In China, for instance, dragons are portrayed with four legs, a long sinuous serpentine body and a snake-like tail; they ranged in size from a few feet long up to the Great Chien-Tang who was over a thousand feet in length. They could speak, were able to alter their forms and sizes and had a varying number of claws.
Chinese emperors adopted the five-clawed dragon as a sacred ancestor, symbol of their power. Only Imperial dragons were said to have the special five claws on each foot. All other Oriental dragons had only three or four claws. It became a law that only the Emperor could have a five-clawed dragon embroidered on his robes or painted on anything.
According to tradition, China’s history dates back to 3000 b.c.e., although modern historians only goes back to 1600 b.c.e. A clay vessel from about 2000 b.c.e., is decorated with a dragon picture. The dragon symbol and figured still exist in modern-day Chinese art and celebrations.
The Chinese divided their dragons into groups or classes, each with different characteristics. There were four major Lung Wang dragons, or Dragon-Kings. The names of these brothers were Ao Kuang, Ao Jun, Ao Shun, and Ao Ch’in. They also had specific duties: the t’ien lung supported the mansion of the gods; the shen lung brought rain; the ti lung controlled the rivers; and the fu-ts’an lung guarded hidden treasures and deposits of precious metals. The Lung Wang or Dragon Kings, resembled the Indian Nagas, or sacred serpents. They were the patron deities of rivers, lakes, seas and rain. They had valuable pearls in their throats and lived in magnificent underwater palaces.
Further divisions produced the kiao-lung, or scaled dragon; ying-lung with wings; k’ui-lung with horns; chi’i-lung which was hornless; the p’an-lung which was earth-bound. The ch’i-lung dragon was red, white and green, the k’iu-lung blue. Chinese dragons were also entirely black, white, red or yellow with yellow considered superior.
When it came to using dragons for decoration, there were nine distinct categories; the p’u lao was carved on gongs; the ch’iu nui and pi hsi on fiddles and literature tablets; the pa hsia at the base of stone monuments, the chao feng on the eaves of temples; the ch’in on beams of bridges; the suan ni only on the throne of the Buddha; the yai tzu on the hilts of swords; and the pi han on prison gates.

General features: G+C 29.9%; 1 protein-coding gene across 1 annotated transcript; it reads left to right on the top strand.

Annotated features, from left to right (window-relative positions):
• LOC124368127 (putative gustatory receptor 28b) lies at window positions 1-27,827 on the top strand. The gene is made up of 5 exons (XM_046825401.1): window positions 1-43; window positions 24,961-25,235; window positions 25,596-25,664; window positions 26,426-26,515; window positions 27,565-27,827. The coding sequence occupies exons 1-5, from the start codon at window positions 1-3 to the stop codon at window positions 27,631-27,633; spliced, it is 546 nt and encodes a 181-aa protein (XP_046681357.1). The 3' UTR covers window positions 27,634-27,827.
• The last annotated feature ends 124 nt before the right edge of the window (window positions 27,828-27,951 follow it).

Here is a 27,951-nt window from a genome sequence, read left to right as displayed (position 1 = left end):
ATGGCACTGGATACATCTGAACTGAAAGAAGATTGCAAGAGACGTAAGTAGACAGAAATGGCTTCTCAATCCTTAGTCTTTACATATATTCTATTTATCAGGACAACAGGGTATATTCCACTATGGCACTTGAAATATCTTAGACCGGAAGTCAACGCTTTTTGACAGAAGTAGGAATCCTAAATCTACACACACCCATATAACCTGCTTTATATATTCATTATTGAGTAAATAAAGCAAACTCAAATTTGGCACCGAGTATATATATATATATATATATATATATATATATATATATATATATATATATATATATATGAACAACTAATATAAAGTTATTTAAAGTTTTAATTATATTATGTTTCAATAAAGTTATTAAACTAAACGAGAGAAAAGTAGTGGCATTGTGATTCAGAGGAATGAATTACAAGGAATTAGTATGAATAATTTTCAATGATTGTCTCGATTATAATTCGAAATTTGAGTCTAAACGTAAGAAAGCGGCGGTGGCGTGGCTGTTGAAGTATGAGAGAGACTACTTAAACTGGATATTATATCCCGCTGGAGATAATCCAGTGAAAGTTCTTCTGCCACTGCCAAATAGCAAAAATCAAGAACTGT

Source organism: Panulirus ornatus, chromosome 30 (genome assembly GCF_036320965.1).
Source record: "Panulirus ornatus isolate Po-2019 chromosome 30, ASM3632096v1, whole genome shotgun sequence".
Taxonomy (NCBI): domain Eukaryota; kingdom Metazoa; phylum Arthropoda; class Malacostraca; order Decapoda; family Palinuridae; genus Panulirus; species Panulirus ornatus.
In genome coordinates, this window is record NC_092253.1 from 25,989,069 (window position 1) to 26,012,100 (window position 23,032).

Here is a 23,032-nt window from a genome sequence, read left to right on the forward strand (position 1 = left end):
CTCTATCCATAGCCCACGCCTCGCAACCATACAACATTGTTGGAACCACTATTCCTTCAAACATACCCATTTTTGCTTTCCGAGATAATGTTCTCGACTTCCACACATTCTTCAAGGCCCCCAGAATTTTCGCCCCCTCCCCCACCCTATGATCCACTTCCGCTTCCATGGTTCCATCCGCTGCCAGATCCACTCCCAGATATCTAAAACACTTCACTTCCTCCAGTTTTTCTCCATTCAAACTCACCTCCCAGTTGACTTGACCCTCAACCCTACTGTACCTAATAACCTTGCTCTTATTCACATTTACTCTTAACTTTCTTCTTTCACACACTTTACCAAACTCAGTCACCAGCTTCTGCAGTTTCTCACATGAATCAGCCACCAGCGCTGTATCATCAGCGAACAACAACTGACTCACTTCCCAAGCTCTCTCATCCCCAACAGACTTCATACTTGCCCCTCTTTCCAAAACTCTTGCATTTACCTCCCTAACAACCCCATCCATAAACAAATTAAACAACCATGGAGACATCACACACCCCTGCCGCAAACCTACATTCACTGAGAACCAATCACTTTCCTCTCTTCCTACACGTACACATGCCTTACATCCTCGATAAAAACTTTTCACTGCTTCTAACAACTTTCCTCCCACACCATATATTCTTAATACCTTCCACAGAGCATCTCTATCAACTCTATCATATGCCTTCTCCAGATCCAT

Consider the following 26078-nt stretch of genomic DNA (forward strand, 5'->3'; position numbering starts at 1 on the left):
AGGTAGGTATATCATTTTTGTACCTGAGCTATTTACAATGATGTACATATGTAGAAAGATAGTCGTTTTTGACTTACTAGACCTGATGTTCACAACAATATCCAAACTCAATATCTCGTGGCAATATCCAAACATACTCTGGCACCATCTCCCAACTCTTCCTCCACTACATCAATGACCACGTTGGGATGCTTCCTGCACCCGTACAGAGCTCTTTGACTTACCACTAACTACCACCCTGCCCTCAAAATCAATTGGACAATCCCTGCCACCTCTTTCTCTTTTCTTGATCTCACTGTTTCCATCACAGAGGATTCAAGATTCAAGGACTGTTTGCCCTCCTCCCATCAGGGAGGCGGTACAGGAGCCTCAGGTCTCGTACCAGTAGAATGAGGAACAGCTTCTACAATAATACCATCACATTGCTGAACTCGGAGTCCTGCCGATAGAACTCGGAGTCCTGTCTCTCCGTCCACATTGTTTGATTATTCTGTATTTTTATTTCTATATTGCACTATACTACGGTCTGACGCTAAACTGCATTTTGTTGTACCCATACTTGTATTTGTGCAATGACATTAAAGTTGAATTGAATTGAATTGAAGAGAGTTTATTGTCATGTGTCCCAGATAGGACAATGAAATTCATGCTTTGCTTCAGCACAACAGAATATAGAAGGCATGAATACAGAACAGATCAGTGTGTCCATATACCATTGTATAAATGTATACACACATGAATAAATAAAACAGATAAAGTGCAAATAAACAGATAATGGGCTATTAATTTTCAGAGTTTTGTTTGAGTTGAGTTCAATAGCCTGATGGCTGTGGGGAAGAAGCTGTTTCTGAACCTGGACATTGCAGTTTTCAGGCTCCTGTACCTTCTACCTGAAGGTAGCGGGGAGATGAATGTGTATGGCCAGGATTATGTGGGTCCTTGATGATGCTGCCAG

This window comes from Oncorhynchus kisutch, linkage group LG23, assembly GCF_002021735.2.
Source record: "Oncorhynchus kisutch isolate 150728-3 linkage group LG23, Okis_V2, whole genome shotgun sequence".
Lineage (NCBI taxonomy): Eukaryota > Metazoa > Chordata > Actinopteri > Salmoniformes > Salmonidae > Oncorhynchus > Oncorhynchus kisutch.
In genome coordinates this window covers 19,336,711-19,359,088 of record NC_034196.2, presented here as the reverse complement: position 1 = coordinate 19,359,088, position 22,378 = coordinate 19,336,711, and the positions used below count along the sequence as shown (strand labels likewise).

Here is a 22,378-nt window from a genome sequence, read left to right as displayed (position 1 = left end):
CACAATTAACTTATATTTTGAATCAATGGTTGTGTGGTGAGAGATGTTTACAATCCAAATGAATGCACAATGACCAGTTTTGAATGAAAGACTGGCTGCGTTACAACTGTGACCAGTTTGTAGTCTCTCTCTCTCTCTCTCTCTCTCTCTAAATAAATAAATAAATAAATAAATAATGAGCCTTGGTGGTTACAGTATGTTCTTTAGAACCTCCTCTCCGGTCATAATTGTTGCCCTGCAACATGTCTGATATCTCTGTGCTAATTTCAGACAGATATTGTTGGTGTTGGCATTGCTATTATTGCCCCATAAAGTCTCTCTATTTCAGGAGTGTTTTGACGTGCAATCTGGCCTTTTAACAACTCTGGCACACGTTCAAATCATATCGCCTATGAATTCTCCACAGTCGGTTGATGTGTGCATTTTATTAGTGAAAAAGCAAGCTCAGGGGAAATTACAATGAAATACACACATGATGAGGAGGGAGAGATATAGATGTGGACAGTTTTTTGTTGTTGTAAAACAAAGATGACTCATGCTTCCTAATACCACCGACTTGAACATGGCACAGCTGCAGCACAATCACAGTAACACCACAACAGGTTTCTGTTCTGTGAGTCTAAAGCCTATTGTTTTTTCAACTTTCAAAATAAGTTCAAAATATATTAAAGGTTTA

Chinese experts were said to be able to tell the age of Oriental dragons and their origins by their colors. Yellow dragons were believed to be born from yellow gold a thousand years old; blue dragons from blue gold eight hundred years olds; red, white and black from gold of the same color a thousand years olds.
To the Chinese, dragons could be either male or female. They laid eggs, some of which did not hatch for a thousand years. When a hatching did occur, it was known because of great meteor showers, violent thunderstorms, and great showers of hail.
The number of scales on a dragon was also of importance. Some Ancient dragon experts in China maintained that a true dragon has exactly 81 scales, while others stated that the number was 117. They were never said to be covered with anything except scales. This is characteristic of dragons worldwide.
Chinese dragons were said to have the head of a camel, horns of a stag, eyes of a demon, neck of a snake, scales of a carp, claws of an eagle, feet of a tiger, and ears of a cow. Although, as one can see from ancient pictures, all Oriental dragons did not fit conveniently into this description, they all were said to have a lump on the top of the head. This lump enabled them to fly without wings. Although this flying-lump was considered an essential part of Oriental dragons, it is rare to see it portrayed in pictures.